The synthetic lethality invoked by PARP inhibition in the background ofBRCA1/2mutations, present in 5% to 10% of patients who have received a diagnosis of breast cancer,31forms the basis for clinical use of PARP inhibitors in treatment of breast and other cancers characterized by mutations/defects in the DNA-repair pathway. In 2018, 2 PARP inhibitors, olaparib (Lynparza) and talazoparib (Talzenna), were approved for deleterious or suspected deleterious germlineBRCA-mutated (gBRCAm) HER2-negative metastatic breast cancer.32,33
The FDA’s first approval of a treatment for patients with gBRCAm HER2-negative metastatic breast cancer was based on data from the OlympiAD trial, which demonstrated that PARP inhibitor monotherapy provided a significant benefit over standard therapy among patients with HER2-negative gBRCAm metastatic breast cancer.31
Subsequent analyses indicated no statistically significant improvement in OS with olaparib; however, potential for meaningful OS benefit among patients who had not received chemotherapy for metastatic disease was noted, with no evidence of cumulative toxicity during extended exposure.34
At this year’s ASCO meeting, data from the phase II GeparOLA trial of olaparib plus paclitaxel followed by epirubicin/cyclophosphamide as neoadjuvant treatment of HER2-negative early breast cancer with homologous recombination deficiency (HRD) indicated that olaparib may have expanded clinical utility in certain patient subgroups (FIGURE).35Stratified sub-group analysis showed higher pathologic complete response rates with the olaparib regimen in the cohorts of patients <40 years and in HR-positive patients.35
“In the subgroup analysis, which are hypothesis generating, we could see a pronounced effect in favor of olaparib in HR-positive tumors, in patients who were younger than 40 years, and in patients who had an HRD score [that] was high with a mutation in theBRCA1orBRCA2gene,” said Peter A Fasching, MD, lead author. “The results are good enough to pursue this treatment option further in the neoadjuvant setting.”
Talazoparib has been shown to exhibit a high degree of potency and oral bioavailability, com- pared with other clinical PARP inhibitors.31Its FDA approval was based on data from the pivotal EMBRACA study, in which 431 patients withgBRCAmHER2-negative locally advanced or metastatic breast cancer were randomized 2:1 to receive talazoparib or physician’s choice of chemotherapy. The median PFS was significantly longer in the talazoparib group than in the standard-therapy group, at 8.6 months and 5.6 months, respectively (hazard ratio, 0.54; 95% CI, 0.41-0.71;P<.001).33
Although the PARP inhibitor regulatory approval is currently restricted to patients withBRCAmutations, studies have indicated that other mutations may also render tumors sensitive to PARP inhibitors, pointing to their potential beyond the context ofBRCAmutations.36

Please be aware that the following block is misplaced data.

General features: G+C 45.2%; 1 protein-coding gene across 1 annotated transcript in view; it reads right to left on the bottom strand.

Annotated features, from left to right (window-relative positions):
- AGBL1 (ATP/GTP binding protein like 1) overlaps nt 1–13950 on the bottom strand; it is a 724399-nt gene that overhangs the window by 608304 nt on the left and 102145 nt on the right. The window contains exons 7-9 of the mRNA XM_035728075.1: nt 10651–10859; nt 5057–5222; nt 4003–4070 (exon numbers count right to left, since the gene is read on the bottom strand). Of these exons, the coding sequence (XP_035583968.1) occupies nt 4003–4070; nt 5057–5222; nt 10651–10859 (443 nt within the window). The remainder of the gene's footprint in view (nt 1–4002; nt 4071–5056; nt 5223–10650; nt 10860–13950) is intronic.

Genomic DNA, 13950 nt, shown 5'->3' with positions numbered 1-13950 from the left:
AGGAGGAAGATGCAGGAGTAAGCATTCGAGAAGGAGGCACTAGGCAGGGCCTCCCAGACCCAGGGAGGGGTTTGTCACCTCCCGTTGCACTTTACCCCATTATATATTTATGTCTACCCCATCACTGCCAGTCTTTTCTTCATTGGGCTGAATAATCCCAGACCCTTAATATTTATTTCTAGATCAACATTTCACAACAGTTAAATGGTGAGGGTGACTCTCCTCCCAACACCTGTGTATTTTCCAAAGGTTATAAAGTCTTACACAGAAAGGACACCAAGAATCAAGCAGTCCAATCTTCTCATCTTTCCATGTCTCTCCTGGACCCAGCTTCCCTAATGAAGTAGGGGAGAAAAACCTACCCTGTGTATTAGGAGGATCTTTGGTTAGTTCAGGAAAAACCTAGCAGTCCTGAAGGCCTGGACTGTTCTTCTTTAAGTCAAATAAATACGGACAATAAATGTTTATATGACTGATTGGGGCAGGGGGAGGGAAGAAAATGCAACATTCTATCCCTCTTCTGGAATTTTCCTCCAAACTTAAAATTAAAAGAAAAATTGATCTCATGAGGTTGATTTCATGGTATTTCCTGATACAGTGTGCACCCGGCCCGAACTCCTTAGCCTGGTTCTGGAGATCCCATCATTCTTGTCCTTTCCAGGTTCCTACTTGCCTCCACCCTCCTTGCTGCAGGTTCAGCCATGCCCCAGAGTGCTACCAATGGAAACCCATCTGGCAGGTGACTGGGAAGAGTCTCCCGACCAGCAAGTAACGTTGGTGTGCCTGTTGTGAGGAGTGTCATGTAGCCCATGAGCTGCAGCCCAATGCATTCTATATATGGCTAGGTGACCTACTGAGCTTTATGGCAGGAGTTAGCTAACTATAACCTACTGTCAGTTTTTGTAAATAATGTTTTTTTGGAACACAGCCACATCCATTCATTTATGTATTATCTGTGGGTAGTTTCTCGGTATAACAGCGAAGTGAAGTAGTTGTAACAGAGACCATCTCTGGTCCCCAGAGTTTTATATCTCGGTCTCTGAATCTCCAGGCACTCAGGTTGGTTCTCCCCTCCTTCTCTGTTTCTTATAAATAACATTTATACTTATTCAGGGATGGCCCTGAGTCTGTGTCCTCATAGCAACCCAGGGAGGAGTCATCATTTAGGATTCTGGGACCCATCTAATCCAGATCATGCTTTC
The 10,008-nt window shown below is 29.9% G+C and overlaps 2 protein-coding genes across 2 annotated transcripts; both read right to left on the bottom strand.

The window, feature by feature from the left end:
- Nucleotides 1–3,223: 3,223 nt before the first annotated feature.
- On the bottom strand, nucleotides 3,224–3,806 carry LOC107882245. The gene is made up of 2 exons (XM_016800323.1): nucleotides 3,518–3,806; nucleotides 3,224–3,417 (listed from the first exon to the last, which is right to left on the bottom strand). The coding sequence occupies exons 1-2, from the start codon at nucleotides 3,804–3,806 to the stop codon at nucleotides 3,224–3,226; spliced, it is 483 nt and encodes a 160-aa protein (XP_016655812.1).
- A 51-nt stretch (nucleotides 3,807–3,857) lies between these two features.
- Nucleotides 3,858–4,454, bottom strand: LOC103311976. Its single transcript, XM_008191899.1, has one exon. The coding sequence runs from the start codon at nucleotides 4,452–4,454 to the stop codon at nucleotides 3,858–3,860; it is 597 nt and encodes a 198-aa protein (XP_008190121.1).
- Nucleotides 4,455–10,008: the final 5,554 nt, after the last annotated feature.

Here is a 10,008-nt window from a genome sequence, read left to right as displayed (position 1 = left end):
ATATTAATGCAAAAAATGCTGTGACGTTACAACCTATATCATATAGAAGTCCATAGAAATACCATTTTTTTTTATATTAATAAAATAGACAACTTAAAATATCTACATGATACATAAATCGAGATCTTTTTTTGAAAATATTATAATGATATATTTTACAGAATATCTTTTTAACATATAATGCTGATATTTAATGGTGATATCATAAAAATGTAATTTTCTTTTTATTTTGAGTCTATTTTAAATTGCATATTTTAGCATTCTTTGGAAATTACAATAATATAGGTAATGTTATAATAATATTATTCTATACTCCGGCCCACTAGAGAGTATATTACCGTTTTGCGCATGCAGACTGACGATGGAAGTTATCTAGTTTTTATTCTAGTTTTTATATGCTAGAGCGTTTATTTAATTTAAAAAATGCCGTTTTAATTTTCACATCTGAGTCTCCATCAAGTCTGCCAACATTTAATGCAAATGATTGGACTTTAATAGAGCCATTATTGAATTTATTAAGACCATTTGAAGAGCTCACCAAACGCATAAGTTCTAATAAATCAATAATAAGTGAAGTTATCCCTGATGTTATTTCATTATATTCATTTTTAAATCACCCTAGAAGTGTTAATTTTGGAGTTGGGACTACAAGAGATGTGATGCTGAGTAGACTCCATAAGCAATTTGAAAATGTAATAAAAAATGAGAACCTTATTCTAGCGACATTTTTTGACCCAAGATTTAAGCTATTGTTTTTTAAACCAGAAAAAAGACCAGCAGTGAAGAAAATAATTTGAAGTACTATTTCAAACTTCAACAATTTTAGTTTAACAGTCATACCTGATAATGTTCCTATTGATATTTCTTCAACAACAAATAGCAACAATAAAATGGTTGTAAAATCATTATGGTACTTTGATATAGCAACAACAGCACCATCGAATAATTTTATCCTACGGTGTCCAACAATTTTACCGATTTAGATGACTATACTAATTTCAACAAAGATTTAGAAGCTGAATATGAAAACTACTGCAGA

Data from a proof-of-concept phase II study, which evaluated talazoparib monotherapy in patients with advanced HER2-negative breast cancer or other solid tumors with a germline or somatic alteration in homologous recombination pathway genes not includingBRCA1/2, were recently reported at the 2019 ASCO Annual Meeting. In this study, patients with measurable disease and at least 1 prior therapy for advanced HER2-negative tumors with a mutation in 1 of the DNA-repair genes were treated with talazoparib until disease progression.37
“We know based on basic science, as well as clinical trials in other disease settings, that there are a number of mutations outside canonicalBRCA1/2that could potentially lead to HRD and therefore, through similar mechanisms, sensitize [the tumor] to PARP inhibitor therapy,” Gruber said. “This trial was designed to survey for those mutations, identify them in metastatic biopsies, and select patients for treatment based on this biomarker. The relevance is that you have a certain set of patients with mutations aside fromBRCA1/2who could be good candidates for PARP inhibitor therapy.” Of 13 patients with breast cancer, which included 1 patient with triple-negative disease, 4 had a partial response (PR) to therapy and 3 had stable disease (SD) ≥6 months, for a clinical benefit rate of 54%. Of those, 4 patients (3 PRs and 1 SD ≥6 months) had mutations ingPALB2, suggesting that this and other HRD alterations may be useful biomarkers for predicting talazoparib response.37
“There does seem to be a signal for gPALB2 mutations, [and] there is possibly also a signal forCHEK2mutations,” Gruber said. “All of these signals need to be identified and studied more carefully in further trials.”
The antitumor effects of PARP inhibition on cancers with defects in other DNA-repair pathway genes, and even in those without deficits in DNA repair, suggest a possible broader role for PARP inhibitors.36The problem of identifying and incorporating predictive biomarkers that may distinguish patients likely to respond to PARP inhibitors and other targeted monotherapies or combinations is currently being unraveled.
Given the significant challenge of primary or secondary resistance to endocrine therapy, biomarkers predictive of early progression on endocrine therapy and of response to new and emerging targeted therapies are of great interest.
A recent report described analysis of somatic mutations, assessed with a 17-gene panel, in baseline plasma samples from the phase III PALOMA-3 trial, which compared fulvestrant plus either palbociclib or placebo. Analysis of associations between mutations and copy number aberrations to clinical characteristics and PFS indicatedTP53mutation,FGFR1amplification, and tumor purity in plasma as markers for early progression.38
Ben O’Leary, MBBS, who presented the data at ASCO’s 2019 meeting, said, “These results in the future could perhaps inform clinical trials in advanced ER-positive breast cancer to identify a high-risk group of patients that may require escalation of therapy.”